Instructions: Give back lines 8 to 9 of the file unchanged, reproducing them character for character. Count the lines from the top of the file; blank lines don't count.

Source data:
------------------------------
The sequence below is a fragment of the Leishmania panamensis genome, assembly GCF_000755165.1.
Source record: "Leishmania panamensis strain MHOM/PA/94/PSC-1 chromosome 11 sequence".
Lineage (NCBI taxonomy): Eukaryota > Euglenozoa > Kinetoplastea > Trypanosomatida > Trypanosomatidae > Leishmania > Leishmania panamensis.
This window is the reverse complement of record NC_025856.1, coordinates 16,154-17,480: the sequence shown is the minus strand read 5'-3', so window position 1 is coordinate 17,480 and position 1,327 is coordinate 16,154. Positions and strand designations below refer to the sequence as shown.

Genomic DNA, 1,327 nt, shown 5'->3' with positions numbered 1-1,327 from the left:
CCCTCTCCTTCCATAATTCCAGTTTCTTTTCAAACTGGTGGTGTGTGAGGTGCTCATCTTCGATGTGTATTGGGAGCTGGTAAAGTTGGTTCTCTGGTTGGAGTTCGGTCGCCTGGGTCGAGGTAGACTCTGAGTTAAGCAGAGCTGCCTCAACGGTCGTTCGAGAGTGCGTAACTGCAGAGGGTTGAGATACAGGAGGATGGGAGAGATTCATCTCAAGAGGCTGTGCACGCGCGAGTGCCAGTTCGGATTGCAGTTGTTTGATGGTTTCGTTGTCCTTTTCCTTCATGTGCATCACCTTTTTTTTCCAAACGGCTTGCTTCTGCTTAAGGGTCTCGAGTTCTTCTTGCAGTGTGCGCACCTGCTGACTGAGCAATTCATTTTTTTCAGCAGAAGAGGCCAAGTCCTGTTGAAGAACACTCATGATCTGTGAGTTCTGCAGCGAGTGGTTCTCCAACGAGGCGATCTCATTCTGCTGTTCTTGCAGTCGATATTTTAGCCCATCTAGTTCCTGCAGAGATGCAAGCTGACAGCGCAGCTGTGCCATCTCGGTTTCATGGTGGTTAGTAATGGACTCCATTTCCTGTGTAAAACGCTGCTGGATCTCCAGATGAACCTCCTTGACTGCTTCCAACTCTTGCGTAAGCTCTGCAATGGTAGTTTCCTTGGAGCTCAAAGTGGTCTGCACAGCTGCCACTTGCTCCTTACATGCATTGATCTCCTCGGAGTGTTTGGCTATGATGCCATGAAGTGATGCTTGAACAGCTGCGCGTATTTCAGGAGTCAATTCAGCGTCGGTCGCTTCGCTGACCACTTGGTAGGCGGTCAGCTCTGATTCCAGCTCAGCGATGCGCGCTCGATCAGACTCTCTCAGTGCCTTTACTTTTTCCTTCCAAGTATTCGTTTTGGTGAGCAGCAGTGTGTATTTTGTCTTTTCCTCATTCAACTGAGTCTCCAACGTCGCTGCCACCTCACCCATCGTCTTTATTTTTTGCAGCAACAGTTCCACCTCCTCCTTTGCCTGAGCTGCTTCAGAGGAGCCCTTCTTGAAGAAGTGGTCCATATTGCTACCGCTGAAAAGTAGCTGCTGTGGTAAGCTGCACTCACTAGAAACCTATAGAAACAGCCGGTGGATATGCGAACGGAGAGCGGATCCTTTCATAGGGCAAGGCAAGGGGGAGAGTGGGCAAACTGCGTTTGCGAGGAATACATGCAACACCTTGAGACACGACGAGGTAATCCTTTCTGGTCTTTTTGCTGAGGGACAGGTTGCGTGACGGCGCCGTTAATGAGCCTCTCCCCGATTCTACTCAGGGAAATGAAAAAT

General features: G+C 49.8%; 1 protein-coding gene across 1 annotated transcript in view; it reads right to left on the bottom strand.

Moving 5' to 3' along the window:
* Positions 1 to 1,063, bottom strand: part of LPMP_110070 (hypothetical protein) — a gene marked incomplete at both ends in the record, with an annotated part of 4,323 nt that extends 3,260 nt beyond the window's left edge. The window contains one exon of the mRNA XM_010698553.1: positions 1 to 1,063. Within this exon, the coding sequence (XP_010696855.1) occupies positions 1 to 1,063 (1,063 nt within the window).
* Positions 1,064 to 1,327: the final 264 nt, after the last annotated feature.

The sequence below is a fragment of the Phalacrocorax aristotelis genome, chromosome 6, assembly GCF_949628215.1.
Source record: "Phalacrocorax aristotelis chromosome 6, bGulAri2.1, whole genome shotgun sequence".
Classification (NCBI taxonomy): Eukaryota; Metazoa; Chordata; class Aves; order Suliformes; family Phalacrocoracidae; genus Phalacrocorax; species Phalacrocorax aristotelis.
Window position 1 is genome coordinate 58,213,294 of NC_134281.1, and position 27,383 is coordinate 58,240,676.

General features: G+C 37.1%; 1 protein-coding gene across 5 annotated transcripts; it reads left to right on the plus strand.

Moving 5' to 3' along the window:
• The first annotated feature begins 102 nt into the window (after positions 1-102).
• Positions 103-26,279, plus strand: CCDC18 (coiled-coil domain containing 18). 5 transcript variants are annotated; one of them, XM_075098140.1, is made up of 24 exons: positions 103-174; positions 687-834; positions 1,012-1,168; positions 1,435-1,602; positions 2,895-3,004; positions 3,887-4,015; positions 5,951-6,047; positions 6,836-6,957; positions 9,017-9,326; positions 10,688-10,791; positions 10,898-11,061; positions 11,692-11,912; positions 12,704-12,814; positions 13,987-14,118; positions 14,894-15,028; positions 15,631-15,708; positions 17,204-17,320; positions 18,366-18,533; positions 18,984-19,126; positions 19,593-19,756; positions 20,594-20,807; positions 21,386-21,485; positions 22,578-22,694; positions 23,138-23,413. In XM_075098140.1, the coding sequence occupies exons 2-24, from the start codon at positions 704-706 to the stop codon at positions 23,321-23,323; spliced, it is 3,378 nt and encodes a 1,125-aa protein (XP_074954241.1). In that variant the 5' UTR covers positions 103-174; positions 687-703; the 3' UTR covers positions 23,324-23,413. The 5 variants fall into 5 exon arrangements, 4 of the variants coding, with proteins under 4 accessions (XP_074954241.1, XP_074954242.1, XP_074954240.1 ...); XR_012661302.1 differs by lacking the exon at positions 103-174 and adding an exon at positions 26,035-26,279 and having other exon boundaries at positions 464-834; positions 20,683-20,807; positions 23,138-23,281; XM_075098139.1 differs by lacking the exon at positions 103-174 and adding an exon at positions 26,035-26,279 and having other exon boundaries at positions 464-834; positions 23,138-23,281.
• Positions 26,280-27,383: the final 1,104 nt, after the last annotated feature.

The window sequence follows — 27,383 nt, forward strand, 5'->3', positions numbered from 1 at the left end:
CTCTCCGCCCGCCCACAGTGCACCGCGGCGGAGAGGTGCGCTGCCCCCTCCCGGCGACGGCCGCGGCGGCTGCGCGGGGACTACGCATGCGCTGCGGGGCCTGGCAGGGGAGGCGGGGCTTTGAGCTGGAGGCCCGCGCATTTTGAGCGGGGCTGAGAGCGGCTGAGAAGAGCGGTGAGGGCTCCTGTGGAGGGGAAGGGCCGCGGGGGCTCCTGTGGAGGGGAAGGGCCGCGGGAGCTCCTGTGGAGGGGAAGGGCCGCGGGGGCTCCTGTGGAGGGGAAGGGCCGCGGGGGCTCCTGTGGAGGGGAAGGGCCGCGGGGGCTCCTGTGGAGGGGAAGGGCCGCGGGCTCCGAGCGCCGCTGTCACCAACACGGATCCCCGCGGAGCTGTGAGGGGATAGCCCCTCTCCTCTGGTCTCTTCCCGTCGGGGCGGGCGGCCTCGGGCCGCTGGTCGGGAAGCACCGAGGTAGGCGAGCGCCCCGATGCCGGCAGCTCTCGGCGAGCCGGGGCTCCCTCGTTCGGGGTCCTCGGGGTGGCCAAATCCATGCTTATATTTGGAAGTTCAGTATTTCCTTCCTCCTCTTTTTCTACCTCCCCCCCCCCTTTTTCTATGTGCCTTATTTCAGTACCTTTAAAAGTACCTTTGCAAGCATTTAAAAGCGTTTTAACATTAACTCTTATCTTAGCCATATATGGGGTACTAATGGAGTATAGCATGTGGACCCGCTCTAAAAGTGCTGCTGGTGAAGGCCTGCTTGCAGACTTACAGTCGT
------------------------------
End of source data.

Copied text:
Moving 5' to 3' along the window:
* Positions 1 to 1,063, bottom strand: part of LPMP_110070 (hypothetical protein) — a gene marked incomplete at both ends in the record, with an annotated part of 4,323 nt that extends 3,260 nt beyond the window's left edge. The window contains one exon of the mRNA XM_010698553.1: positions 1 to 1,063. Within this exon, the coding sequence (XP_010696855.1) occupies positions 1 to 1,063 (1,063 nt within the window).